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Latest Blog Posts

by G. Christopher Williams

31 Aug 2016

I received a press release this week, the subject line of which read: “This War of Mine Creators Unveil Their New Game – FrostPunk”. What followed was the standard stuff that appears in game press releases, a link to a press kit to download, a link to the game’s first trailer, and a few very brief paragraphs describing the game.

Now, it isn’t my normal practice to do much with initial press releases for games, other than file them in my e-mail to really take a look at when the game is closer to release and I might need to contact someone about getting a review copy for one of our writers. However, this press release had me at “This War of Mine Creators”. I played This War of Mine on its release in 2014, and, I mean, I played a lot of This War of Mine. It was one of my favorite games of that year.

by Erik Kersting

30 Aug 2016

Space is lonely, even the name implies distance and solitude. On Earth, we are often just a few feet or yards from other people, but just a quick jump to the closest solar system (Alpha Centauri) would take four years traveling at the speed of light. Even Mars, the closest planet to Earth, is six months away by contemporary space travel. You can fly to China in twelve hours, drive from New York to LA in two or three days, but in space, time is stretched out and distance becomes truly unfathomable. So for a game like No Man’s Sky, which to some degree prides itself on its realistic scale of size to the universe, it should come as no surprise just how lonely playing the game can be. As the title of the game implies, there is no one around, and the gameplay echoes this concept like a blunt object over the head.

To call intelligent life scarce in No Man’s Sky would be an understatement. The player traverses vast uncategorized planets filled with plants, animals, and fish, but often little to nothing that can talk to the player. There are occasional intelligent aliens that the player runs into, but these encounters are brief and due to the game’s science fiction leanings, are spoken in a language that the player often doesn’t understand. There is a debate as to whether or not No Man’s Sky has “true” multiplayer, in which two players can be on the same planet simultaneously and hang out, but even if it does, the chances of running into another player are about the same as running into another human if there were only a dozen on earth.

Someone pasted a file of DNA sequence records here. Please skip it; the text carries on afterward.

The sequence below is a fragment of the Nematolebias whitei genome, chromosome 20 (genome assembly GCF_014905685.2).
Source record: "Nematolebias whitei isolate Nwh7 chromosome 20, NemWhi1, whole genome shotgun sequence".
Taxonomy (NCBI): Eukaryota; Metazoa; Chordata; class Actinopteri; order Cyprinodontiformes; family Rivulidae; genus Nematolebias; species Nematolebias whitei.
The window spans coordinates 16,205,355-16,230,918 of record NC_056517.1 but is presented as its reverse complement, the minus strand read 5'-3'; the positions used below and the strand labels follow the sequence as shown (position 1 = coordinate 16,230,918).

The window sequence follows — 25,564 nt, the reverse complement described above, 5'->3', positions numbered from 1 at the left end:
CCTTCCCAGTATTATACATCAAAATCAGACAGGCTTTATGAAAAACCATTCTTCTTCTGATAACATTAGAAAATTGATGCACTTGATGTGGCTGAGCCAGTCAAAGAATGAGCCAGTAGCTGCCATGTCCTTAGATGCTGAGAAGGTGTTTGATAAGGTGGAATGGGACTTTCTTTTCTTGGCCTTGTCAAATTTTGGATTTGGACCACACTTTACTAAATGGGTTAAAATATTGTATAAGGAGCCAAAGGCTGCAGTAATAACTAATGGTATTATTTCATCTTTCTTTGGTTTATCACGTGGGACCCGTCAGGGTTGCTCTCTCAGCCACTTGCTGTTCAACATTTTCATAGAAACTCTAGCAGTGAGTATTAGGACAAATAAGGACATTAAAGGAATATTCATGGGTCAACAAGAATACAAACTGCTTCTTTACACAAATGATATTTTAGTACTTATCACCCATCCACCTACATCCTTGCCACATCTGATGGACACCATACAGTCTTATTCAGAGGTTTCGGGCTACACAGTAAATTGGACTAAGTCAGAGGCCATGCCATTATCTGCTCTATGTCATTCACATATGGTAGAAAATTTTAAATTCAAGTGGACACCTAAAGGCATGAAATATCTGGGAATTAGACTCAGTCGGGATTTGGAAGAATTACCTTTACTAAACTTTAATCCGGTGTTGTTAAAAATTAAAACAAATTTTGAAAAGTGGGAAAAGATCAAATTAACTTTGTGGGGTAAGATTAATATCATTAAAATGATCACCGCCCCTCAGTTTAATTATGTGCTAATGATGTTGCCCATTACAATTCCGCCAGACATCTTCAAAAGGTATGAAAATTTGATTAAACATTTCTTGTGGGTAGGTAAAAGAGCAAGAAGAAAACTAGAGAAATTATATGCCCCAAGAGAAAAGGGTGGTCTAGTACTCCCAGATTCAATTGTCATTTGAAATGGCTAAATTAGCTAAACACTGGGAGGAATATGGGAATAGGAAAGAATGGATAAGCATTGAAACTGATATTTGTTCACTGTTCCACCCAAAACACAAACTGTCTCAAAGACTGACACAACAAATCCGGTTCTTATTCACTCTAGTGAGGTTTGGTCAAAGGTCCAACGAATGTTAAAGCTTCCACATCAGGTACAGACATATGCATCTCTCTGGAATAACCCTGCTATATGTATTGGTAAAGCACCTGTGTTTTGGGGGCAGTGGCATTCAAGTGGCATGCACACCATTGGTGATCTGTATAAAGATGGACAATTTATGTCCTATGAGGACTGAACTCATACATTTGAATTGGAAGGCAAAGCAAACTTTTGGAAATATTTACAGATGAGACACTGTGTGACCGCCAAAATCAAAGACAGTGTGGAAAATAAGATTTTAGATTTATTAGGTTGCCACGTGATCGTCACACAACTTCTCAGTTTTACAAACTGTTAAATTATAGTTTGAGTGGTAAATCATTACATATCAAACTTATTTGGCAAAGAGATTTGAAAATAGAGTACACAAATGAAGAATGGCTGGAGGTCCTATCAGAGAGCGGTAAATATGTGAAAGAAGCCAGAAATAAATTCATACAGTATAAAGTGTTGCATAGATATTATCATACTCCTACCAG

by G. Christopher Williams

29 Aug 2016

In anticipation of our discussion next week of Kentucky Route Zero, Act IV, we have been featuring our previous discussions of the game.

If you missed our episode on Act I, you can find it here, while our episode on Act II is available here.

by Nick Dinicola

26 Aug 2016

Everything is online now. As someone who mostly plays single-player games but who still has his console connected to the Internet, there’s no escaping the omnipresent community of friends and fellow gamers. From multiplayer to leaderboards to player-generated content—heck, even the faux-online feel of offline games like DarkMaus—I can never forget that I’m part of a larger social group.

This is not a bad thing. I like the hyper-connected world that we live in, and I can manage my online presence just fine, but knowing/assuming that I’m always connected can result in a weird and (wonderfully) fascinating disconnect from reality in those rare moments when I’m not actually connected to a larger community.

by Jorge Albor

25 Aug 2016

When you open a copy of Sherlock Holmes Consulting Detective, a board game originally published in 1981, you actually won’t find a board. Instead, you’ll find a rulebook, ten story modules, a map of 19th century London, a small directory, and a stack of old newspapers. It’s an odd assortment of contents, especially if you’re used to the cardboard and tokens of Settlers of Catan or Monopoly.

Your goal in Sherlock Holmes Consulting Detective is to uncover the truth of some mystery, from murder to theft and more. While the solution to each self-contained story is found somewhere in the stack of papers, you’ll find it spilling out onto notebooks and post-it notes and ideally into a snifter of brandy. Like in a good Sherlock puzzle, the solution is messy and jumbled up with other tidbits of useless information. This is a board game full of stuff, and the joy of playing it is found in sorting out red herrings and dead ends in pursuit of a nugget of truth.

//Mixed media
//Blogs

Anticipation and Expectation in Game Marketing: The Art of “Anti-Hype”

// Moving Pixels

"Watch the trailer for No Man's Sky and then for Frostpunk. There is a clear difference in the kind of expectations each creates in its audience.

READ the article